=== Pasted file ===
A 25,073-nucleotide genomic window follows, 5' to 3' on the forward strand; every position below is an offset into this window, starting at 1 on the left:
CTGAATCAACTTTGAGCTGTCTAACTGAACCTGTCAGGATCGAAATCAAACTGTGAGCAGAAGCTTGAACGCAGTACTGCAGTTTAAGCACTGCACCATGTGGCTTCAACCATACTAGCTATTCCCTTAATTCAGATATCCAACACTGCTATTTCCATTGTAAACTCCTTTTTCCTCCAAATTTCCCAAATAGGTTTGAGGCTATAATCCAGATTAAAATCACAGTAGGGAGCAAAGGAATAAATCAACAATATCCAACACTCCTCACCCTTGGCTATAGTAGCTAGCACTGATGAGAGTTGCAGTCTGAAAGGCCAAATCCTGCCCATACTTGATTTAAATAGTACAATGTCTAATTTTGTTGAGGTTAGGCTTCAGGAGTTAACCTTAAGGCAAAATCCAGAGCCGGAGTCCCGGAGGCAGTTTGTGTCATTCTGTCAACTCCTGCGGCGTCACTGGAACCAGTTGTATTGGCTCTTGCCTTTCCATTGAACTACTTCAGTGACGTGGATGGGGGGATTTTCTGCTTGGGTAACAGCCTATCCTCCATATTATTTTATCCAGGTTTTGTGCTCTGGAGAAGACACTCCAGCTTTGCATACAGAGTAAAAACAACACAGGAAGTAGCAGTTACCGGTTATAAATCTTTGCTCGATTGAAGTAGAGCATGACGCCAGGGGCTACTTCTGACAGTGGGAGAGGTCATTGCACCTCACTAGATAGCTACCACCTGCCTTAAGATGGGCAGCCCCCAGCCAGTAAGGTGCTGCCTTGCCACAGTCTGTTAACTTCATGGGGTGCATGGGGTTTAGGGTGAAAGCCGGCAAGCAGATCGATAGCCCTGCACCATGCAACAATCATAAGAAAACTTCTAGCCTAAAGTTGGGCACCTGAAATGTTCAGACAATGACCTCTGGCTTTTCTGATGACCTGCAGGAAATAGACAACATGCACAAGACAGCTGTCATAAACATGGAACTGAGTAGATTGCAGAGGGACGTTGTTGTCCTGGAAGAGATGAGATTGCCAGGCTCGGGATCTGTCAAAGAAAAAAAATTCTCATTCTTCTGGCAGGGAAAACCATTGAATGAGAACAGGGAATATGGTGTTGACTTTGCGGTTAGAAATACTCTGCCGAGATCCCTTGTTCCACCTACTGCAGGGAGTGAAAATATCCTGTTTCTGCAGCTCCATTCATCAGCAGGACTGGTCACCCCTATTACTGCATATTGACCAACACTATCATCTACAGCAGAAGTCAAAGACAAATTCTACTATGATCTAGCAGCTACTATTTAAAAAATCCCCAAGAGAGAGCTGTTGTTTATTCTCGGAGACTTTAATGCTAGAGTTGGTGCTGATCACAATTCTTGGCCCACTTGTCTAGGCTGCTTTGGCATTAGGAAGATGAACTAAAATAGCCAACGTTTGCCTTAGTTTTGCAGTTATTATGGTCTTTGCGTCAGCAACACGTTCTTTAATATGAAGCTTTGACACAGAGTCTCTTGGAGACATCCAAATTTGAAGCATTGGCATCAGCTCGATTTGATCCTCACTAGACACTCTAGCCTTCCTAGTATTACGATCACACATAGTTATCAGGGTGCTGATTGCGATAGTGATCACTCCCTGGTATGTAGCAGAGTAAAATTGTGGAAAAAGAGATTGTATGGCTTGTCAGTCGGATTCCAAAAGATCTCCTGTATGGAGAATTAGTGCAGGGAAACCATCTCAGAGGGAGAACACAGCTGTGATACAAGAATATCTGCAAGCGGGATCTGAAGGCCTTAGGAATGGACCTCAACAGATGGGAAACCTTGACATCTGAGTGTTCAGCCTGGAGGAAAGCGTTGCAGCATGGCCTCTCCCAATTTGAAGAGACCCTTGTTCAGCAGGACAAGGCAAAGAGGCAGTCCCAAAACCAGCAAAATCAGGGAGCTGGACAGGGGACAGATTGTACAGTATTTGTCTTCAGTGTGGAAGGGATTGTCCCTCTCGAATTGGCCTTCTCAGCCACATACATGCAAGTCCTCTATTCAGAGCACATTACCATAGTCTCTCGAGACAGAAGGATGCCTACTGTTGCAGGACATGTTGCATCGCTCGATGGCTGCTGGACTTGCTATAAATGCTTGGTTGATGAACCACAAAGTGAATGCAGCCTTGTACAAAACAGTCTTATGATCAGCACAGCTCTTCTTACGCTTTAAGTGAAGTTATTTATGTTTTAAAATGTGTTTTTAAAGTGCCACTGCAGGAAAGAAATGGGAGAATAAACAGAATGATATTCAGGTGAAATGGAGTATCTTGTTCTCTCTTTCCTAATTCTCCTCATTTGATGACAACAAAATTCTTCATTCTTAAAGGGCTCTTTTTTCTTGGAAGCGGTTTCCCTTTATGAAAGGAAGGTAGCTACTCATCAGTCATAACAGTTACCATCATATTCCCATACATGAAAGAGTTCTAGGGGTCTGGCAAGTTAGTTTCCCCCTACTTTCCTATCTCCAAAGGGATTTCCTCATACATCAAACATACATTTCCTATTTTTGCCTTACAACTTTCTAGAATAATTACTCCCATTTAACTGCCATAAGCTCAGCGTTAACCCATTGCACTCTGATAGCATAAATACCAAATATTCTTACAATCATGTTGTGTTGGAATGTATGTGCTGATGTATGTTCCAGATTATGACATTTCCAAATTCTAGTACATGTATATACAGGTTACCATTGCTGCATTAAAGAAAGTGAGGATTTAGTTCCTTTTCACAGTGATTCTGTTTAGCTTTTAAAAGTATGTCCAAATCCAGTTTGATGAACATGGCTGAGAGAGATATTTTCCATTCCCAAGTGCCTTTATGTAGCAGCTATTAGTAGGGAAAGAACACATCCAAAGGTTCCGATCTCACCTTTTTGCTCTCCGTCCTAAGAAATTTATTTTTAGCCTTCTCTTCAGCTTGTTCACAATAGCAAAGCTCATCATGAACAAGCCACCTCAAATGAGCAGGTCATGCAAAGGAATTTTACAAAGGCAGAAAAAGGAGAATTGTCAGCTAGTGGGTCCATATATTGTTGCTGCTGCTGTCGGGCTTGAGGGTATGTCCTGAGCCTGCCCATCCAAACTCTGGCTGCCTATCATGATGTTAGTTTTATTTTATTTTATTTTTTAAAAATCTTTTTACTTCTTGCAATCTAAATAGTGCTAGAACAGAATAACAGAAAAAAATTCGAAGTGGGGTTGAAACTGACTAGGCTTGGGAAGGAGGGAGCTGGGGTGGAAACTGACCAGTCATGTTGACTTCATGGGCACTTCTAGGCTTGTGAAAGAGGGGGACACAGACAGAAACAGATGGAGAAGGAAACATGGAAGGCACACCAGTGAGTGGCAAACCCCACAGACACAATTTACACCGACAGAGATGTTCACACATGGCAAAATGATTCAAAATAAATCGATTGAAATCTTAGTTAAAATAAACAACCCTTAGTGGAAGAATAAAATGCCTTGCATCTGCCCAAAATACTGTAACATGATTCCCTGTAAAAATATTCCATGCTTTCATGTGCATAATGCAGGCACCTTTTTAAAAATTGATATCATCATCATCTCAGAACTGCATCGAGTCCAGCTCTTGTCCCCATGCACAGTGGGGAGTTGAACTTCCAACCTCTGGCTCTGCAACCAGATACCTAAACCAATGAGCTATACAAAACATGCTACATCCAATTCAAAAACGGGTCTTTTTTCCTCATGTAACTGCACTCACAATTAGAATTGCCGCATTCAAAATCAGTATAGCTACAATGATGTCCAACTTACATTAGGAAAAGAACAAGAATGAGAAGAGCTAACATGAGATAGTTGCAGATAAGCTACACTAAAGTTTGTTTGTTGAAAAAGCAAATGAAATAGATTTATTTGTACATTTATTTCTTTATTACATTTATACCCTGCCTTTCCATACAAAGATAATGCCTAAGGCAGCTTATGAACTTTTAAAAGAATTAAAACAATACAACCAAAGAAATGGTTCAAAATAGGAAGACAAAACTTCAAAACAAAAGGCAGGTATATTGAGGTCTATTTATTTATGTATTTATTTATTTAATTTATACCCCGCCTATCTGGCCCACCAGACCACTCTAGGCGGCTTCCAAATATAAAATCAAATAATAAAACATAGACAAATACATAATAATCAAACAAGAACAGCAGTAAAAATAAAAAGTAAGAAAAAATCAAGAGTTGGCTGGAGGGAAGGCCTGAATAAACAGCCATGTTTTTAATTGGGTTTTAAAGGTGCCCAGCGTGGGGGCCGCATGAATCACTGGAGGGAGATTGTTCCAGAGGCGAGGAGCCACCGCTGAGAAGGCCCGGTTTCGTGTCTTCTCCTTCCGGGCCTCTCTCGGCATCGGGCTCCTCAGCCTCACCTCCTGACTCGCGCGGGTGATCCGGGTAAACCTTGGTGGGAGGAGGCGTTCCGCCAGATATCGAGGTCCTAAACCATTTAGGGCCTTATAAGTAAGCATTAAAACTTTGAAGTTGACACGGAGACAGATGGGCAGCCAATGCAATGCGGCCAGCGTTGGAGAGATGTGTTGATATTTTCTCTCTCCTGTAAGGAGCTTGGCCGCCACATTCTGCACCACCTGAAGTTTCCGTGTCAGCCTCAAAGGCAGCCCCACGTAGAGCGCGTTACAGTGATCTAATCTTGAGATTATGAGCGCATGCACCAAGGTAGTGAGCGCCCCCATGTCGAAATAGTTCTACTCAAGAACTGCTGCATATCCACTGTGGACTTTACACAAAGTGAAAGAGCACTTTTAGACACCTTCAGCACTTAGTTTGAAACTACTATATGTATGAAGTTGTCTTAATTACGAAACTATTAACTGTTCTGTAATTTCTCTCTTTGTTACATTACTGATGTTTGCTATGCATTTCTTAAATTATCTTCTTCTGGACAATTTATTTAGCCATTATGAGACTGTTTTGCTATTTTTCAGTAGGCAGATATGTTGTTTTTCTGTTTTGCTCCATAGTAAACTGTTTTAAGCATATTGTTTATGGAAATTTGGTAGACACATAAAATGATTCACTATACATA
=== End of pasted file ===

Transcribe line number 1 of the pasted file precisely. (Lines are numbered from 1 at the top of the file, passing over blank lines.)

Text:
A 25,073-nucleotide genomic window follows, 5' to 3' on the forward strand; every position below is an offset into this window, starting at 1 on the left: